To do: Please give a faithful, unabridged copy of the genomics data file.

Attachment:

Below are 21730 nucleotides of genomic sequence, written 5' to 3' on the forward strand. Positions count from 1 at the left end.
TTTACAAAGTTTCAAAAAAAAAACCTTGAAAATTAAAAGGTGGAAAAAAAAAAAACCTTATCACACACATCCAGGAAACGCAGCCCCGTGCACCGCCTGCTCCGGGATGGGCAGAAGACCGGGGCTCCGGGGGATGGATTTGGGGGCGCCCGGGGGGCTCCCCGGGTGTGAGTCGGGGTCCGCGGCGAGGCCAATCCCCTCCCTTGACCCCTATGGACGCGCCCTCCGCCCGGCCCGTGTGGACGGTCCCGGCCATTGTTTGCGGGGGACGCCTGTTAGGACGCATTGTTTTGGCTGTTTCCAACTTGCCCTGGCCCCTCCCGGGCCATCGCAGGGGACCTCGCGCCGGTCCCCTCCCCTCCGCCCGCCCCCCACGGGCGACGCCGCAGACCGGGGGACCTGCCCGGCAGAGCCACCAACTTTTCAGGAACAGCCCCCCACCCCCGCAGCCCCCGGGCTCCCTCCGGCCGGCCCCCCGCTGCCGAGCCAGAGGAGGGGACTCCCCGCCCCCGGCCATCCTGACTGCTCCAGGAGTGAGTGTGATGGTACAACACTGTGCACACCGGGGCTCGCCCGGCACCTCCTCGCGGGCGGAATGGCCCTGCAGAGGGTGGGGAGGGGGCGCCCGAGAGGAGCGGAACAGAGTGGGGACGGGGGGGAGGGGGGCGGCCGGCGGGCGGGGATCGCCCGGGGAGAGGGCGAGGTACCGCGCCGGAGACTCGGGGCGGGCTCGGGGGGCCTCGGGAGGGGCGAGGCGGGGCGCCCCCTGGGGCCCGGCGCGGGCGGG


Below are 21730 nucleotides of genomic sequence, written 5' to 3' on the forward strand. Positions count from 1 at the left end.
TTTACAAAGTTTCAAAAAAAAAACCTTGAAAATTAAAAGGTGGAAAAAAAAAAAACCTTATCACACACATCCAGGAAACGCAGCCCCGTGCACCGCCTGCTCCGGGATGGGCAGAAGACCGGGGCTCCGGGGGATGGATTTGGGGGCGCCCGGGGGGCTCCCCGGGTGTGAGTCGGGGTCCGCGGCGAGGCCAATCCCCTCCCTTGACCCCTATGGACGCGCCCTCCGCCCGGCCCGTGTGGACGGTCCCGGCCATTGTTTGCGGGGGACGCCTGTTAGGACGCATTGTTTTGGCTGTTTCCAACTTGCCCTGGCCCCTCCCGGGCCATCGCAGGGGACCTCGCGCCGGTCCCCTCCCCTCCGCCCGCCCCCCACGGGCGACGCCGCAGACCGGGGGACCTGCCCGGCAGAGCCACCAACTTTTCAGGAACAGCCCCCCACCCCCGCAGCCCCCGGGCTCCCTCCGGCCGGCCCCCCGCTGCCGAGCCAGAGGAGGGGACTCCCCGCCCCCGGCCATCCTGACTGCTCCAGGAGTGAGTGTGATGGTACAACACTGTGCACACCGGGGCTCGCCCGGCACCTCCTCGCGGGCGGAATGGCCCTGCAGAGGGTGGGGAGGGGGCGCCCGAGAGGAGCGGAACAGAGTGGGGACGGGGGGGAGGGGGGCGGCCGGCGGGCGGGGATCGCCCGGGGAGAGGGCGAGGTACCGCGCCGGAGACTCGGGGCGGGCTCGGGGGGCCTCGGGAGGGGCGAGGCGGGGCGCCCCCTGGGGCCCGGCGCGGGCGGG